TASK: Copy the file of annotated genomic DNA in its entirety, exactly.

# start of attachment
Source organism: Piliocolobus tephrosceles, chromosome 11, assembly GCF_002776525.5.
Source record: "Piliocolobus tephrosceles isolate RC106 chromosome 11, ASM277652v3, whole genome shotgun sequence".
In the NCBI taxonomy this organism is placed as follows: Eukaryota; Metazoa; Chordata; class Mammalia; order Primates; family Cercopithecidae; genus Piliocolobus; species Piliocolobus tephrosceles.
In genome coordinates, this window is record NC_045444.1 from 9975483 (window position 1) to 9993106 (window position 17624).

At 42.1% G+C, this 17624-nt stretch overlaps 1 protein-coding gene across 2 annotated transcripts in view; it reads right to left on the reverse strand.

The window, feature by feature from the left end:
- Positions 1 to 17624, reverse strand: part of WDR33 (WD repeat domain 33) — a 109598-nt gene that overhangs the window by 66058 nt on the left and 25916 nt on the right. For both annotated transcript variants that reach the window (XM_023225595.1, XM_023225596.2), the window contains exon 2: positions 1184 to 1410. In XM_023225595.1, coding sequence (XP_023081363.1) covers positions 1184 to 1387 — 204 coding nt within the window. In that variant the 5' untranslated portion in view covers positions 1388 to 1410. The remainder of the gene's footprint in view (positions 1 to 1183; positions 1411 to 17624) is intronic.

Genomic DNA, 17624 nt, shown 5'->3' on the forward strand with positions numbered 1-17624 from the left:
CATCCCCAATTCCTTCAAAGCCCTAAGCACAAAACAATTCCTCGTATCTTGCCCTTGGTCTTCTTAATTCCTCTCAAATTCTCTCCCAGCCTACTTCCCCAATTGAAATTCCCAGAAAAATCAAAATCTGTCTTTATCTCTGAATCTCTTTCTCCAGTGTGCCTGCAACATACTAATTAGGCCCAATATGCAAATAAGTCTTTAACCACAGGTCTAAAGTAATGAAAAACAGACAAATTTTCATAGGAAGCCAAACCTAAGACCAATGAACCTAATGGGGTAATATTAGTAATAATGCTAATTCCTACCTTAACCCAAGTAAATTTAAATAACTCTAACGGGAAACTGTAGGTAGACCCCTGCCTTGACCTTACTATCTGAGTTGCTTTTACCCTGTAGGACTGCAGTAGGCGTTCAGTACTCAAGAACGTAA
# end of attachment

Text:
Source organism: Piliocolobus tephrosceles, chromosome 11, assembly GCF_002776525.5.
Source record: "Piliocolobus tephrosceles isolate RC106 chromosome 11, ASM277652v3, whole genome shotgun sequence".
In the NCBI taxonomy this organism is placed as follows: Eukaryota; Metazoa; Chordata; class Mammalia; order Primates; family Cercopithecidae; genus Piliocolobus; species Piliocolobus tephrosceles.
In genome coordinates, this window is record NC_045444.1 from 9975483 (window position 1) to 9993106 (window position 17624).

At 42.1% G+C, this 17624-nt stretch overlaps 1 protein-coding gene across 2 annotated transcripts in view; it reads right to left on the reverse strand.

The window, feature by feature from the left end:
- Positions 1 to 17624, reverse strand: part of WDR33 (WD repeat domain 33) — a 109598-nt gene that overhangs the window by 66058 nt on the left and 25916 nt on the right. For both annotated transcript variants that reach the window (XM_023225595.1, XM_023225596.2), the window contains exon 2: positions 1184 to 1410. In XM_023225595.1, coding sequence (XP_023081363.1) covers positions 1184 to 1387 — 204 coding nt within the window. In that variant the 5' untranslated portion in view covers positions 1388 to 1410. The remainder of the gene's footprint in view (positions 1 to 1183; positions 1411 to 17624) is intronic.

Genomic DNA, 17624 nt, shown 5'->3' on the forward strand with positions numbered 1-17624 from the left:
CATCCCCAATTCCTTCAAAGCCCTAAGCACAAAACAATTCCTCGTATCTTGCCCTTGGTCTTCTTAATTCCTCTCAAATTCTCTCCCAGCCTACTTCCCCAATTGAAATTCCCAGAAAAATCAAAATCTGTCTTTATCTCTGAATCTCTTTCTCCAGTGTGCCTGCAACATACTAATTAGGCCCAATATGCAAATAAGTCTTTAACCACAGGTCTAAAGTAATGAAAAACAGACAAATTTTCATAGGAAGCCAAACCTAAGACCAATGAACCTAATGGGGTAATATTAGTAATAATGCTAATTCCTACCTTAACCCAAGTAAATTTAAATAACTCTAACGGGAAACTGTAGGTAGACCCCTGCCTTGACCTTACTATCTGAGTTGCTTTTACCCTGTAGGACTGCAGTAGGCGTTCAGTACTCAAGAACGTAA